It seems that social media like Instagram and Facebook are the quickest ways for a Physiotherapist to build reputation these days.
It’s not uncommon to find Physios who have only been in the game for 5 or 10 years to have upwards of 20000 followers because of their memes on ACLs.
Meanwhile our best researchers with decades of expertise and cred struggle to be heard with their social media effort straight out of the 1980s.
The current social media landscape for Physiotherapists
Unfortunately the nature of social media means that you can build your follower count faster by being controversial or making big claims.
This means that our most famous Physios on social media, the ones that are carrying the image of Physiotherapy to the masses, are the ones that frequently drop the F-bomb and those that claim to have “the three greatest exercises to cure any lower back pain“.
But just have a think about what that does for the public’s image of Physiotherapy.
We don’t see surgeons taking to social media proclaiming “All those surgeons out there still using the xyz technique are F.ing dinosaurs and losers!” – imagine how your opinion of surgeons generally would change.
Then we’ve got the proliferation of “the three greatest exercises…“, “the guaranteed way to fix…” and “your pain is definitely because of this diagnosis“.
Now I get the nature of clickbait, and having a headline that baits the reader into clicking or liking the content.
But it’s a double-edged sword, and it’s already starting to swing the other way!
Are Physiotherapists on social media harming the profession?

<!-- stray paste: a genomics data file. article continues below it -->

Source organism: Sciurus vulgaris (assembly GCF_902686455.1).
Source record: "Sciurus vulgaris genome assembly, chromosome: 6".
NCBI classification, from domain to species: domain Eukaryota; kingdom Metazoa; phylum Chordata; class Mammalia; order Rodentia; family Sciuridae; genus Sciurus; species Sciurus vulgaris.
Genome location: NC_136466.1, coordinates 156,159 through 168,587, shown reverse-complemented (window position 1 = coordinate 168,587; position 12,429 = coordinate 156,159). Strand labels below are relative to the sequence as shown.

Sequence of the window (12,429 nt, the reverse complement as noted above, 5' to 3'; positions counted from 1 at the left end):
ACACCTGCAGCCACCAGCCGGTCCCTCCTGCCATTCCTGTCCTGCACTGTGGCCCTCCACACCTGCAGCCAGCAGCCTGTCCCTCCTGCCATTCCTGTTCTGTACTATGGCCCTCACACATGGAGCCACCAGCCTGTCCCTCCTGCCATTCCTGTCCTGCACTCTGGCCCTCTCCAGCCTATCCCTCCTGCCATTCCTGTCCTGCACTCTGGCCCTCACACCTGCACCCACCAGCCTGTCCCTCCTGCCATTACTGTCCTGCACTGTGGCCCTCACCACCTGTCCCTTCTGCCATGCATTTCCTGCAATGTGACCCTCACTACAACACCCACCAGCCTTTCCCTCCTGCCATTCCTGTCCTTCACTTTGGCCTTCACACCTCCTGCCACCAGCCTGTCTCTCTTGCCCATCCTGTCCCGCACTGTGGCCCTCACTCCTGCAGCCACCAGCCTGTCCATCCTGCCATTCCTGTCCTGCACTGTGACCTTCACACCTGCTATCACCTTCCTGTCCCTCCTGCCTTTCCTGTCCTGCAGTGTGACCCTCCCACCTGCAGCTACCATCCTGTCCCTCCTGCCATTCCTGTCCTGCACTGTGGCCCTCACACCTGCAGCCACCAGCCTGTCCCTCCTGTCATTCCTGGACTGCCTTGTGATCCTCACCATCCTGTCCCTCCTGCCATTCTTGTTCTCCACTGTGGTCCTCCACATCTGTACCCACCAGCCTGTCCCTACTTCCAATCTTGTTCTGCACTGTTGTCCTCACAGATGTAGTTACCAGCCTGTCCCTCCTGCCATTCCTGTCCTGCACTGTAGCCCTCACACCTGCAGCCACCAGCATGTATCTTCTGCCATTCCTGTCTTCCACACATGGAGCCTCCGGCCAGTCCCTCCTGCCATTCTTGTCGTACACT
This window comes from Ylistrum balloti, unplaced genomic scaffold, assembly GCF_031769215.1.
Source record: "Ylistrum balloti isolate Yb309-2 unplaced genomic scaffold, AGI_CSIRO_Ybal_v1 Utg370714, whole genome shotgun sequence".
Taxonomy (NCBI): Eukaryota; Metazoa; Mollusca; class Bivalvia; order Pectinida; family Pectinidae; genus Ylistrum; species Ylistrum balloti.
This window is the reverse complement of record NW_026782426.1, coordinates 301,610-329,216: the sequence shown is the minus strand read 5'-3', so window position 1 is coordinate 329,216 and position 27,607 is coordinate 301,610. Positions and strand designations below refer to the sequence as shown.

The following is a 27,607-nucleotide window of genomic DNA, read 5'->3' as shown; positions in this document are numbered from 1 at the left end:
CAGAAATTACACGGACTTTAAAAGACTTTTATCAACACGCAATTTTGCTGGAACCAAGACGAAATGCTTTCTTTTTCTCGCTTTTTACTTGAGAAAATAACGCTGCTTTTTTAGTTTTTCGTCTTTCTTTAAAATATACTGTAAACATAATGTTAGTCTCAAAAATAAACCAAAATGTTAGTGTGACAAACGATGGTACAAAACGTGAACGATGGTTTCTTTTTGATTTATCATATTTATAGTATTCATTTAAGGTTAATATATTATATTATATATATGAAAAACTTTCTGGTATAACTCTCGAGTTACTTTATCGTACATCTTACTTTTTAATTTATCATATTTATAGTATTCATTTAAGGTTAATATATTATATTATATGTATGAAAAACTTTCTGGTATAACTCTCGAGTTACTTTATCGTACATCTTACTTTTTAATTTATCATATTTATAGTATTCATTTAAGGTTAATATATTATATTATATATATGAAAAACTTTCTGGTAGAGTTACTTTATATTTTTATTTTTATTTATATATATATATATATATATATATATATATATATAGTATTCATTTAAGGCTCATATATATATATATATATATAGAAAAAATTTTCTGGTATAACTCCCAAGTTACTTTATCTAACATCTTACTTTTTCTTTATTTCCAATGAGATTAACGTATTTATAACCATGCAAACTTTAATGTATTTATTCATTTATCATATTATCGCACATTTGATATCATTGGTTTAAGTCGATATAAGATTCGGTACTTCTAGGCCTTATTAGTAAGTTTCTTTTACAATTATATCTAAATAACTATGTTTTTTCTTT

If qualified practitioners can provide “guaranteed” solutions via social media without needing to assess the reader, why couldn’t a computer program do the same and save the health insurers millions of dollars?
Health insurers in USA have already been using AI to optimise various non-clinical processes for clients.
We also have clinical AI programs that are doing a better job of providing clinical services than humans (note that the link is from 2019 and AI has moved a loooong way since then).
If we continue to portray this image of offering fixes without assessment, or just providing generic solutions to all problems, we’re going to make it very hard to justify our existence to the general public and insurers.
How can we say, in a public forum like Facebook or Instagram, that “these exercises can fix lower back pain”, and on the other hand claim that we need to assess and treat individual cases?
That contrast makes the profession look like a bunch of snake oil salespeople and dilutes the reputation that we’ve been building for the past eight decades.
What can be done?
It’d be great if the professionals amongst us could call out other practitioners on social media.
Every time they resort to swearing, crass criticism of fellow practitioners and “cure all” solutions for common problems, just drop a polite comment that their portrayal of the Physio profession isn’t contributing to the reputation and standing that’s taken so long to accrue.
And if you agree with the sentiments of this post, feel free to share it with your circle.
Ready to be an industry leader?
In the 1990s, having a clinic website showed potential clients that you’re at the leading edge of the industry.
Well, times have changed and it’s become harder to differentiate yourself from other local practices.
Have you thought about an app for your clinic?
An app is more than just a website on a phone. It needs to offer advice, where and when clients need it.
After a rolled ankle, there’s no “give it a week and see” approaches. No Dr Google searches. It’s straight to the app from their Physio.
After answering a few simple questions, the app provides a provisional diagnosis and recommendations. It offers a booking link on the spot and directions to the clinic (or nearest hospital if it’s an emergency).
It’s advice, for clients, from their trusted Physio, when they need it most.